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Sage socks

I came back from the Chautauqua show pleased with my sales. I know I want to make a few more mobius before my next show, but I have 5 weeks+, so I’m not pressured.

I spent Monday basically resting and recovering, physically and mentally. On Tuesday I put everything away and thought about my next move. I decided I wanted to dye a mess of socks next. I actually managed to remember to photograph the various steps in this process.

First I scoured the socks to make sure there were no oils or residue from spinning on the fabric. I actually did this before the show.
scouring socks in preparation for dyeing

Then on Wednesday I scrunched the socks on old plastic yarn cones and used carpet warp to tightly tie the socks. I used 90 winds of cotton around each cone. This is my interpretation of a shibori wrap technique.

Truth be told, I forgot to take the photo yesterday. This is from today, when I decided to try to wrapping a pair with Sugar & Cream yarn to see if the thickness of the yarn had an impact on the finished product. Also, yesterday I wrapped one pair of socks without a cone to see what that would do, and they’re obviously not in this photo.

socks wrapped on plastic tubes for dyeing

After that the wrapped socks went into the dye bath. For this batch I used 1.5 teaspoons intense blue dye and .25 teaspoon golden yellow. There’s a process for the dye bath of stirring and waiting and stirring and waiting and stirring and…you get the picture.

green socks in the dye bath

After an hour of that, the socks come out of the dye bath. In this image you can see those long snake-like socks that I wrapped off the cones.

One by one the cones are run under water, and when the water is mostly running clear I carefully snip the knot and unwrap the string to reveal the sock. This is always exciting for me.

green socks fresh from the dye bath

Now the socks go into the washer and dryer, and only after that will I know the depth of color I achieved. Here are all the socks. There are 3 pairs of bamboo socks, one pair of cotton socks, and one pair of footie socks. Those pair with lots of white on the left side of the image are the snake wrapped socks. They’re the only ones I’m not happy with. But I’m really pleased with the socks that were on the cones with round holes. They have circles of color where the dye went through to the sock from the inside of the cone, as well as the shibori effect from the dye on the outside of the cone.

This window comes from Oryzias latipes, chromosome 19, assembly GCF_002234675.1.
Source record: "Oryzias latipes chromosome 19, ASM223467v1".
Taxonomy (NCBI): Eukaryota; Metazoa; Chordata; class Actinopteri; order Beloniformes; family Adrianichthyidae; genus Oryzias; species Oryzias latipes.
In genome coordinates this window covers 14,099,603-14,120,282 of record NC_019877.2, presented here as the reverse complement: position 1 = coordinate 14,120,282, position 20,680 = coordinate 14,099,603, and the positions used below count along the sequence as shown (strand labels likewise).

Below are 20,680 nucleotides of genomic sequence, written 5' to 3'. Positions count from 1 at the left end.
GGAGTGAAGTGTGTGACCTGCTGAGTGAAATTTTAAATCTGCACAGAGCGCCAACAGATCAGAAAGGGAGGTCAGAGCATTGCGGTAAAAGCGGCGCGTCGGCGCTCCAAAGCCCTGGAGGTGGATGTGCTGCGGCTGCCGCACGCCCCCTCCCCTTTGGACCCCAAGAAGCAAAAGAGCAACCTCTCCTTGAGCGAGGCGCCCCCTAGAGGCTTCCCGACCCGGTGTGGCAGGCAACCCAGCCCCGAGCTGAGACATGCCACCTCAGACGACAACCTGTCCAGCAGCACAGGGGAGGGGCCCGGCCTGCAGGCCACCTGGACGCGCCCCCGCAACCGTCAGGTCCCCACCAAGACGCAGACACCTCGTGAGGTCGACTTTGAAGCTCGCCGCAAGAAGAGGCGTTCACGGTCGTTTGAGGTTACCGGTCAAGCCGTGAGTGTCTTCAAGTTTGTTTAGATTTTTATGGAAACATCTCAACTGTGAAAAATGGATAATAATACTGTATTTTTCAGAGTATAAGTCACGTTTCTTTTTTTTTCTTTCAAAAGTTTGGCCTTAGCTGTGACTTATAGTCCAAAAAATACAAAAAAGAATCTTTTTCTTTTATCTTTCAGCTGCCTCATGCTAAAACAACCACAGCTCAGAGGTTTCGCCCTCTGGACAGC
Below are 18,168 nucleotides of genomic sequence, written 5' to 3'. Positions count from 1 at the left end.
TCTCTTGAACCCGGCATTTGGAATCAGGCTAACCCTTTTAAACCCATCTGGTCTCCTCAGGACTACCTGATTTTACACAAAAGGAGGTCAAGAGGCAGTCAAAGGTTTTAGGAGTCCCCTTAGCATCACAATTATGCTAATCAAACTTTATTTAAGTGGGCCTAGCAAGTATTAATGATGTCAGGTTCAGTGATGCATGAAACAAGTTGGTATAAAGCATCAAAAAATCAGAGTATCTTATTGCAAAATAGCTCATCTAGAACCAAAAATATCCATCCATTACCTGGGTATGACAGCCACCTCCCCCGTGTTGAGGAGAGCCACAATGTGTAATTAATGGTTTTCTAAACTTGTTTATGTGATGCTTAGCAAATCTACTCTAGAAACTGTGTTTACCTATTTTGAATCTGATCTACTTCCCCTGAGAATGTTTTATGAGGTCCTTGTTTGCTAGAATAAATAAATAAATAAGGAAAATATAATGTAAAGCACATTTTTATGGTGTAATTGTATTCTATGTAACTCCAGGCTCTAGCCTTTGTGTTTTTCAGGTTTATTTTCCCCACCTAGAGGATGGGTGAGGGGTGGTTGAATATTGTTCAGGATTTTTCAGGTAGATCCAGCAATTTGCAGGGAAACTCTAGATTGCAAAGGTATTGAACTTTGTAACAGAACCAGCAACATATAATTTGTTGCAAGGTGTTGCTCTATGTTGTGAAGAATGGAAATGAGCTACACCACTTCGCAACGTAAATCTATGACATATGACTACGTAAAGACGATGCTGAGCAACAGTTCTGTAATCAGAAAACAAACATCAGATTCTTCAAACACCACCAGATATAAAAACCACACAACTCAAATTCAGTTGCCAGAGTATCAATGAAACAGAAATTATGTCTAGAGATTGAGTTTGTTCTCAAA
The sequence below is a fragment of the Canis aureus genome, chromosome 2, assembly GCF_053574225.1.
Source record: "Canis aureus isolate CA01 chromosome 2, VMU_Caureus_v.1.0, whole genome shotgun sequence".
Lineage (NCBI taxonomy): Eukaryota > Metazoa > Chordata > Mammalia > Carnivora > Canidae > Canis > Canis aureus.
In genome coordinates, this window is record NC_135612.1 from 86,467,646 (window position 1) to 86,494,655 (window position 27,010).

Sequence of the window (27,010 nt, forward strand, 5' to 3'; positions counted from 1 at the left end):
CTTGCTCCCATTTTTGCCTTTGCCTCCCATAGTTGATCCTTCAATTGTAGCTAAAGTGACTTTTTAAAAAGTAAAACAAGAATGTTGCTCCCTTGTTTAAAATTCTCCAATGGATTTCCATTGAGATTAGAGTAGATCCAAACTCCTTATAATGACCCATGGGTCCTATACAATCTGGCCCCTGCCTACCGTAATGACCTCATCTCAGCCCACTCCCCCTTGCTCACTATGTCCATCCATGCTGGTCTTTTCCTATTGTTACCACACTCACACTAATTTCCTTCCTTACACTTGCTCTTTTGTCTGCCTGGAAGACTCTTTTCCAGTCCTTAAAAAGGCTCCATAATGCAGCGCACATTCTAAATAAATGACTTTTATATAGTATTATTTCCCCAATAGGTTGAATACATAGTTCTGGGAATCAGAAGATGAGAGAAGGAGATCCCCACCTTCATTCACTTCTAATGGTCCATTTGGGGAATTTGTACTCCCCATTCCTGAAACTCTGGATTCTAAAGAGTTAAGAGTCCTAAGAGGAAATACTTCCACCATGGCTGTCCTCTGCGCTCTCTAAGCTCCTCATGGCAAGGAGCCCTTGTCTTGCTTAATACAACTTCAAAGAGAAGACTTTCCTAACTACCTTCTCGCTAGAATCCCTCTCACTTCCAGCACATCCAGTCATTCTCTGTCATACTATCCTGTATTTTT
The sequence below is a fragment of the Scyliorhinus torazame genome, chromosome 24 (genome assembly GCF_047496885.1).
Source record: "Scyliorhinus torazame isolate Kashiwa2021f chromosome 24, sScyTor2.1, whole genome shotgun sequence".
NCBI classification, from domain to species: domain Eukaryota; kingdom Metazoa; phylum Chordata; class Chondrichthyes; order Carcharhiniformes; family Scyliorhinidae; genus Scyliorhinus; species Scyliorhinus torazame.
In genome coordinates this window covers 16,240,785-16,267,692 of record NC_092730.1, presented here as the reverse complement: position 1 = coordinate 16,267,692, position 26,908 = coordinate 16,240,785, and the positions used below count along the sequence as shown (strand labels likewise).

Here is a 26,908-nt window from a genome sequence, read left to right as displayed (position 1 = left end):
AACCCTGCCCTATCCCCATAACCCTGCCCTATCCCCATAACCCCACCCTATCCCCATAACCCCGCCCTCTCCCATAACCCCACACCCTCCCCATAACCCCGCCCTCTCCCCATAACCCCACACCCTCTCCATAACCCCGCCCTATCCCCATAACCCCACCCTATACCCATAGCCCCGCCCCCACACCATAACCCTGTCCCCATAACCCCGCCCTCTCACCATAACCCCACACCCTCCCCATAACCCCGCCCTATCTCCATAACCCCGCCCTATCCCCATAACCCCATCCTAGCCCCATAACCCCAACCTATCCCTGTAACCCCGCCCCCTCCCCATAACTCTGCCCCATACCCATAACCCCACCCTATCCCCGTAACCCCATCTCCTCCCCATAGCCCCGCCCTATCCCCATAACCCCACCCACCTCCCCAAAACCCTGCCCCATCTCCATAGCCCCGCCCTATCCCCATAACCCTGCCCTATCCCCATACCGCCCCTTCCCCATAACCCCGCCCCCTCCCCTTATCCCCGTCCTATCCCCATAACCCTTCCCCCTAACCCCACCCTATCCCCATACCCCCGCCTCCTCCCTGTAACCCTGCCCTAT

green socks, dried

Here are the snake socks, top and bottom.

snake-wrapped socks, top and bottom

I decided I’d try something with them. I prepared them for hand painting and stretched them over pool noodles so the dye that I applied next would remain only where I put it; it would not soak through to the other side. My plan was to mix some dark blue dye and put it in a squeeze bottle, applying it in a zigzag in the white part of the sock.

Well. I did not have the kind of control I’d envisioned with that bottle. In my head it would be like applying ketchup. In real life, not so much. The dye is like water, so as soon as I tipped the bottle, dye came zooming out. I therefore wasn’t able to achieve what I’d intended. Sigh.

snake socks with zigzag

Hand painted socks need to batch overnight at 70 degrees or more. Since it’s 90+ today, I decided outside in the sun was perfect. They went into my garage overnight.

snake socks batching

Tomorrow I’ll rinse, wash, and dry them and decide if they’re worthy of being sold.

Today I did a batch of socks in blue. Tomorrow I plan to do burgundy.

One more thing

How is there always one more thing? I realized I never showed you my pin loom mug rugs.

pin loom mug rugs

All were woven with wool on my 4″ vintage Weave-It loom. The 6 on the bottom row hadn’t yet been fulled when I took this photo.  And somehow 2 of the completed ones didn’t make the picture.  So I have 26 completed mug rugs.  4 will be a hostess gift, along with a towel and some jam, for the friends that are gracious enough to host my stay on the grounds of Chautauqua Institute every year.

I have no clue if people will buy them…only time will tell.

I’m so ready

I don’t remember being this well prepared a few days in advance of prior shows. It’s a good thing, and I’m confident (ok, I’m hoping) that I haven’t forgotten some big prep thing that won’t occur to me till mid-day on Thursday.